In May 2020, a team of researchers announced that a certain mile-long slope on the Barry Arm fjord in Prince William Sound would likely trigger a catastrophic tsunami within the next two decades, or possibly even within the next twelve months. The researchers cautioned their analysis had not yet been peer-reviewed. The Alaska Department of Natural Resources subsequently issued a warning that "an increasingly likely landslide could generate a wave with devastating effects on fishermen and recreationalists".[3]

Geography[edit]

Most of the land surrounding Prince William Sound is part of the Chugach National Forest, the second largest national forest in the U.S. Prince William Sound is ringed by the steep and glaciated Chugach Mountains. The coastline is convoluted, with many islands and fjords, several of which contain tidewater glaciers. The principal barrier islands forming the sound are Montague Island, Hinchinbrook Island, and Hawkins Island.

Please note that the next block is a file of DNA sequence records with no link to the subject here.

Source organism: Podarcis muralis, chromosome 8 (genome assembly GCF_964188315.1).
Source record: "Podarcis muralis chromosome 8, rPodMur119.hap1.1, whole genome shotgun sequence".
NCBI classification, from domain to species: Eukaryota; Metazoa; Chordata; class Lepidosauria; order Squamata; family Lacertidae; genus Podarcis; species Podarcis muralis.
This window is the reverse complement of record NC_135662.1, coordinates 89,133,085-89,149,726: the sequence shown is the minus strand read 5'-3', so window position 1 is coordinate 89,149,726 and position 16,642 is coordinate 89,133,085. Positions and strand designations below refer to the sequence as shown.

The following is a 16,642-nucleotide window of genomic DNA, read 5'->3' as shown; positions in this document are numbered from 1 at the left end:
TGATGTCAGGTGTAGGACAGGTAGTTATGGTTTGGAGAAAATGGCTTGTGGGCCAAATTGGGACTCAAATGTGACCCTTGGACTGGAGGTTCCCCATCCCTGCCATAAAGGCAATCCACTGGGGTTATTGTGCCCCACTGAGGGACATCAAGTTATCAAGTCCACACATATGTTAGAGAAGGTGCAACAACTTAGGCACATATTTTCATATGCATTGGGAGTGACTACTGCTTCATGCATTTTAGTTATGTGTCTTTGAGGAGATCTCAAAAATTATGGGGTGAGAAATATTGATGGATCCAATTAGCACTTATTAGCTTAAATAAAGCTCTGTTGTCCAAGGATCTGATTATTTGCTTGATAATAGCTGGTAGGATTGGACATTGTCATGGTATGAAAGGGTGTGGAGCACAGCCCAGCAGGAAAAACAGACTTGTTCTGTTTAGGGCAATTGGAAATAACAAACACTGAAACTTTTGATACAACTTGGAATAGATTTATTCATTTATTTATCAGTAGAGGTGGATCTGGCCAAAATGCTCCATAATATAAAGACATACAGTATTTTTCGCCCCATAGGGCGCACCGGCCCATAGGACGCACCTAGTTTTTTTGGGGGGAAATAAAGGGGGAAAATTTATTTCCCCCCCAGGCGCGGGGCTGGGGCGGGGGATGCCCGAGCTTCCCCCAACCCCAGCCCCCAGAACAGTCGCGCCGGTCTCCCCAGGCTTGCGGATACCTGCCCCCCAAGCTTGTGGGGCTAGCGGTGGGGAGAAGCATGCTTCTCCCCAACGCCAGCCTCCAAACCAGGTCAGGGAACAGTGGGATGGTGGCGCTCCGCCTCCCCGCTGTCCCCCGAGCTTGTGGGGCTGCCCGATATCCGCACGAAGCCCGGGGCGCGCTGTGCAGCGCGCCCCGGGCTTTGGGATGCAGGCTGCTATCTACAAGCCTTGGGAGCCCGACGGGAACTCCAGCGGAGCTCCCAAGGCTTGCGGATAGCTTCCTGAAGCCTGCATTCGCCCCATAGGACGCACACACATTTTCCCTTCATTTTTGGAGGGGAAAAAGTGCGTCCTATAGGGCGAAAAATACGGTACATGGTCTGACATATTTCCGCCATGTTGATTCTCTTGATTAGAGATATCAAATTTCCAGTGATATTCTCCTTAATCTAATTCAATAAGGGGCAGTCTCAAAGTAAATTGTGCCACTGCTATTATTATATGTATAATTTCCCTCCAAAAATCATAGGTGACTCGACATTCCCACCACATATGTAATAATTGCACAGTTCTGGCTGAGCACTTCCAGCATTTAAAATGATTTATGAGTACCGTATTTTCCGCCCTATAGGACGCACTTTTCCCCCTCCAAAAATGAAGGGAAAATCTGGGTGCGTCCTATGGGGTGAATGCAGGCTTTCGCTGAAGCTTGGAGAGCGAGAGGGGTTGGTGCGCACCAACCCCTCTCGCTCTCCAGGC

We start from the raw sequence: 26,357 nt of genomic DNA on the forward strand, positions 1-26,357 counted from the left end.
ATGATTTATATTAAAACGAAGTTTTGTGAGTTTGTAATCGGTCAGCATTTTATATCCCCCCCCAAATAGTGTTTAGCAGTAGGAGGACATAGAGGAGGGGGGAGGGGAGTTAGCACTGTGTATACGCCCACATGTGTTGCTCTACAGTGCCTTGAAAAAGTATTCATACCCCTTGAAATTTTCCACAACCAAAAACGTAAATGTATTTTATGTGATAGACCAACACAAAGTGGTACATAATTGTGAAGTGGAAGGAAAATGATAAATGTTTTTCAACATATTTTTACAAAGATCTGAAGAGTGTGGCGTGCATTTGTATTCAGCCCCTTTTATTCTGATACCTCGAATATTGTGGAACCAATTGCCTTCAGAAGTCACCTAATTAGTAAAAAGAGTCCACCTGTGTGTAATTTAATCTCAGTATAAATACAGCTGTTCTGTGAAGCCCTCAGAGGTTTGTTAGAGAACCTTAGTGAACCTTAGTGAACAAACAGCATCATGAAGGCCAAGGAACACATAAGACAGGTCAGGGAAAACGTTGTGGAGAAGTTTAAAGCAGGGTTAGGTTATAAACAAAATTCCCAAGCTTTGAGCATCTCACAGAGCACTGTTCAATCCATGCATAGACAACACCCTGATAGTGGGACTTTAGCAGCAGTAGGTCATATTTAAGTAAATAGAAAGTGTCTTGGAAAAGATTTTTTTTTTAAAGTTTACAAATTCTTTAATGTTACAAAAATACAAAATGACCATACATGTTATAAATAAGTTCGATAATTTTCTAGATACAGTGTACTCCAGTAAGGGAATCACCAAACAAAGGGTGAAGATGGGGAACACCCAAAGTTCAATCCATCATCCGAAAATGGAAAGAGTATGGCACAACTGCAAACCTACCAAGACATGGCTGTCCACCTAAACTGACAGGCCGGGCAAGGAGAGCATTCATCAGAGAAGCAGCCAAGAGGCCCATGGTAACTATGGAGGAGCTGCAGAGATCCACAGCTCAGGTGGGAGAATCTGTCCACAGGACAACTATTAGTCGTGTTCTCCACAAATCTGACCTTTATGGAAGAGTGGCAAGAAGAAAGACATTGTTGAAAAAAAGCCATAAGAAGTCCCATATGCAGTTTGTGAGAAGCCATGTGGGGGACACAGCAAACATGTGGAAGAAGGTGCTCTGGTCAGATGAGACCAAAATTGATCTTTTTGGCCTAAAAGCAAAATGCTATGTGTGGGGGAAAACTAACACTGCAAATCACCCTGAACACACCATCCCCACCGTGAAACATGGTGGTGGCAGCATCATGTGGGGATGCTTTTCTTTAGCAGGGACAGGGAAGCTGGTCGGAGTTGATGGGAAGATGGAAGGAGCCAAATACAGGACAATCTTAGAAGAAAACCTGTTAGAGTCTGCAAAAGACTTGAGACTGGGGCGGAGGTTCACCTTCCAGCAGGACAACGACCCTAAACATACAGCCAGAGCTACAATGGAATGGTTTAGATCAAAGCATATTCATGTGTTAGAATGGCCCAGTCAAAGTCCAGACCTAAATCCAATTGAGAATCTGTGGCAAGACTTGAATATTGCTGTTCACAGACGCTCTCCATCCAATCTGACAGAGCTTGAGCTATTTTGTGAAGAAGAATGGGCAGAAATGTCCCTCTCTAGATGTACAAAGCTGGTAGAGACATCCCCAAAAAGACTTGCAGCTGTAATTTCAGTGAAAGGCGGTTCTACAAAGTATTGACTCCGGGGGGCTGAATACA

Detailed topographical physical map of Prince William Sound as of 2019

References[edit]

  1. ^ "Alaska" (PDF). Alaska Library.
  2. ^ "On Her Own Terms: Annie Montague Alexander and the Rise of Science in the American West on JSTOR". www.jstor.org. doi:10.1525/j.ctt1ppmch. Retrieved 2021-08-23.
  3. ^ Fountain, Henry (14 May 2020). "'It Could Happen Anytime': Scientists Warn of Alaska Tsunami Threat". The New York Times. Retrieved 19 May 2020.

External links[edit]

Coordinates: 60°36′54″N 147°10′05″W / 60.61500°N 147.16806°W / 60.61500; -147.16806